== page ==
5/4/03, E3B

“King's Kids”
I John 3: 1-7

n his effort to explain how we are united with God through our faith, John the Apostle, Jesus' best friend, reminds us that we are already his children. We are not strangers or servants. We are not temporary tourists. We belong to God's family already. As the popular phrase says, "We Are Somebody!" We are the King's Kids!

"See how much our heavenly Father loves us, for he allows us to be called his children, and we really are! But the people who belong to this world don't know God, so they don't understand that we are his children. Yes, dear friends, we are already God's children"
I John 3: 1-2a, NLT

We who are a part of the Kingdom of God are mutually bonded together by our common experience with Christ's death and resurrection. Our souls have been captured by the story of the Cross, his suffering has forgiven our sin and his resurrection has given us hope. As human sons and daughters in the family of God, our elder brother is Jesus Christ himself. Together, as one, we are all kindred souls bound by love.

As children of the King we are a part of his royal family. This means that we are special in his sight. We have privileges. We can approach the throne of God anytime we please. The Father will listen to our requests and will answer every prayer. As a Father, God wants the very best for us and will provide the grace to enable us to excel. He monitors our progress. You might say that he reads and signs our report cards. However, God Almighty has given us free will and we must cooperate with his plan and do our part in growing up from childhood toward maturity. Hopefully we will become mature in our faith; however, even as adults we will always be our Heavenly Father's adult children.

Just as with our earthly families in which we grow up to become, in many ways, like our parents, when we are children of the King we naturally want to be like him. God Almighty, who created the universe, is our example of virtue and morality. He is absolutely perfect and we have a desire to imitate him.

Most children select role models that they set out to imitate. As a Little Leaguer I wanted to be able to hit like Mickey Mantle and Duke Snider. This unattainable goal made me a better hitter than if I had set up some mediocre player as my role model. Seeking to be the best will get us farther along than if we just set out to become average.

When I felt called to preach I changed my major from Business to Religion. My business courses have not been wasted. However, I was on fire for knowledge and ate up my new field of study, which became my joy that continues to this day. I was fortunate to have as my major professor, Dr. Marling Elliott. I thought of him as a Saint and a Scholar, and I still do. I made Prof. Elliott my new role model. I began to dress like him and adopted his vocabulary and began to imitate his approach to life. I dived into his New Testament Greek class with gusto and was amazed at how much I was being remolded by my new love for learning. Yet, Prof. Elliott pointed me to a higher role model in Jesus.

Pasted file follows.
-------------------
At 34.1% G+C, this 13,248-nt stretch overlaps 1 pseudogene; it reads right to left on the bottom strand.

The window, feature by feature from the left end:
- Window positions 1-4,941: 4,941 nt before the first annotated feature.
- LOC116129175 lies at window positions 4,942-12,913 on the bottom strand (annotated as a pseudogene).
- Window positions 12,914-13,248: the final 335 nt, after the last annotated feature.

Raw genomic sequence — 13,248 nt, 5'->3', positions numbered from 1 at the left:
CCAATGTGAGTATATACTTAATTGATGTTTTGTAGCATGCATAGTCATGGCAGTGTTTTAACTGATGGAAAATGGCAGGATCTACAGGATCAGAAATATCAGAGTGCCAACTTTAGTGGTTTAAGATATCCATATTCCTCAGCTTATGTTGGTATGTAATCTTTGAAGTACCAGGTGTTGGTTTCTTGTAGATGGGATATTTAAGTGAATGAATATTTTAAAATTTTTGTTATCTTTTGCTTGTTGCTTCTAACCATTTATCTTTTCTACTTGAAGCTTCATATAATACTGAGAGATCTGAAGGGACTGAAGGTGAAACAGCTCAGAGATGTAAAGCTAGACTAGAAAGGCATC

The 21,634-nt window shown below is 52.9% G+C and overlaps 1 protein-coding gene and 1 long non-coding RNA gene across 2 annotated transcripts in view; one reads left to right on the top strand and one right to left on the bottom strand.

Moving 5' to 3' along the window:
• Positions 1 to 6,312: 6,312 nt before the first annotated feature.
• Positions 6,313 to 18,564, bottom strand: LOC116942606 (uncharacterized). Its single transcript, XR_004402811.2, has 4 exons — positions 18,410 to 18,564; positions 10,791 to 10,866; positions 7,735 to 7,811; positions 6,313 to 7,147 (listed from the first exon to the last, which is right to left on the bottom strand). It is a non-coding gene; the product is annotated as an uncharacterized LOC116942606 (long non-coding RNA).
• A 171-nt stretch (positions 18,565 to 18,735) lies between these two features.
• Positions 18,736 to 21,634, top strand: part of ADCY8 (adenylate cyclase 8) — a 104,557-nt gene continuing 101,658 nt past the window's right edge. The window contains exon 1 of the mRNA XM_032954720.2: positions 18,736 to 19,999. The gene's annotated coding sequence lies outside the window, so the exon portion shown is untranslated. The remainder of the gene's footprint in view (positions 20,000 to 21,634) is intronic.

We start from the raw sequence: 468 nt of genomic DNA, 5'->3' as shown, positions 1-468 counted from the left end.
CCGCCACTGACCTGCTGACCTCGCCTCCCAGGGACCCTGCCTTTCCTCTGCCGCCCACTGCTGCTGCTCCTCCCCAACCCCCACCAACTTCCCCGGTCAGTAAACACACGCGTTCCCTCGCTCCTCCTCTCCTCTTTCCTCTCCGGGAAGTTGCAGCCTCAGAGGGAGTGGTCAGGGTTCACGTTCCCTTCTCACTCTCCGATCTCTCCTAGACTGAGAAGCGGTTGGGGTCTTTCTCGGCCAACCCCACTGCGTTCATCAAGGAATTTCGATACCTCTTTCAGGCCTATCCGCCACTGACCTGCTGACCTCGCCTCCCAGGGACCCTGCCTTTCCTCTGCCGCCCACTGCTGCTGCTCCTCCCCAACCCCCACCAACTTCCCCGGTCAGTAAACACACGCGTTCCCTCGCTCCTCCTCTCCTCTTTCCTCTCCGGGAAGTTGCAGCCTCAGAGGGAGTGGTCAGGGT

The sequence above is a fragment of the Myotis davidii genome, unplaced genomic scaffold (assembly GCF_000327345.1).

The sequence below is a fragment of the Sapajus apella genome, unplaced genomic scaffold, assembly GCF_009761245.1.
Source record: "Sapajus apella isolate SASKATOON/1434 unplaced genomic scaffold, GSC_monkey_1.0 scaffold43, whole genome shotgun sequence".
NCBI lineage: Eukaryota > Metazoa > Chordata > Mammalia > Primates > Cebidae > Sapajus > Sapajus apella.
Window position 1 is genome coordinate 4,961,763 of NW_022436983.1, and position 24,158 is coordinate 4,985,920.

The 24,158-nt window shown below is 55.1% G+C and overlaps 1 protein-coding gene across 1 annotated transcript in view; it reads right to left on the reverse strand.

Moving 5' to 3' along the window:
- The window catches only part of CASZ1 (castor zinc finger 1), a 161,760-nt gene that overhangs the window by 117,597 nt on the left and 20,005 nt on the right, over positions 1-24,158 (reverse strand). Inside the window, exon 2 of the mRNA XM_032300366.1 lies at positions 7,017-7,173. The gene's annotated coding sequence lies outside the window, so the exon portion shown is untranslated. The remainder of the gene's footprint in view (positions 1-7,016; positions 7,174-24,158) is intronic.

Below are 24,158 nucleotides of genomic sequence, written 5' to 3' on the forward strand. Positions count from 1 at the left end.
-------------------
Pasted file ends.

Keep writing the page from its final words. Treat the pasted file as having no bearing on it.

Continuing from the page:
John the Beloved Apostle is sharing this same kind of experience in his first epistle. To paraphrase, "Whenever we give our lives to the Father, and accept Christ as our role model, we have a new desire to overcome sin, and all else that has made us less than what we can become through God's grace."

So, the question that haunts us today is, "Do we really experience ourselves as being children of God's family?" If we can answer that question affirmatively we can begin to have some spiritual progress. It's not as important that we say that we have made progress, but that we show it in our living.

Another helpful grace that God gives us to enable faith to grow is our hope of glory. Just as we know that we belong to God's family here on earth, we also can know that we will continue to abide in his family in heaven. God's family can never get too big: The Church never hangs out a "No Vacancy" sign. God wants all of his children to do all they can to help build up the Kingdom on earth and in heaven. As Kings Kids we are somewhat like one child telling another child where to find free ice cream.

Although we do not know exactly what heaven will be like, one of the images that I have is of a bunch of kids frolicking in a crowded swimming pool on a hot summer day all hollering out to me, "Come on in the water is great!"

We do know that when we all get to heaven we will finally be able to understand all things. We will be given a permanent glorified life finally free from sin. We will be reunited with our family and friends. It will be beyond our wildest imaginations. C. S. Lewis said that our attempts to explain what heaven will be like are similar to trying to explain the outside world to a child born in a dungeon, and never having seen daylight. Later, Lewis began to think of this world as "Shadowlands," and heaven as being the real world. In Screwtape Letters he explains that God's view is that birth is chiefly important as the qualification for human death, which is the gateway to heaven. We were made for it, rather than it being made for us; and we will not be ourselves until we are glorified.

Since all human beings have an innate longing for eternal life, one bit of experiential evidence that has meant something to me is that since we have this natural longing which life can never satisfy, is it not logical that we were made for another level of existence? Although it is taught in most cultures that we will survive death; however, in Christ we have the only example of a man who died but was resurrected as an example of our future state. It is Great News when John says that, "We will be like him" (v. 2) If that were all the advanced insight we had of heaven, it would be sufficient.

a sermon synopsis by C. Robert Allred, Th.D., Pastor

5/4/03, E3B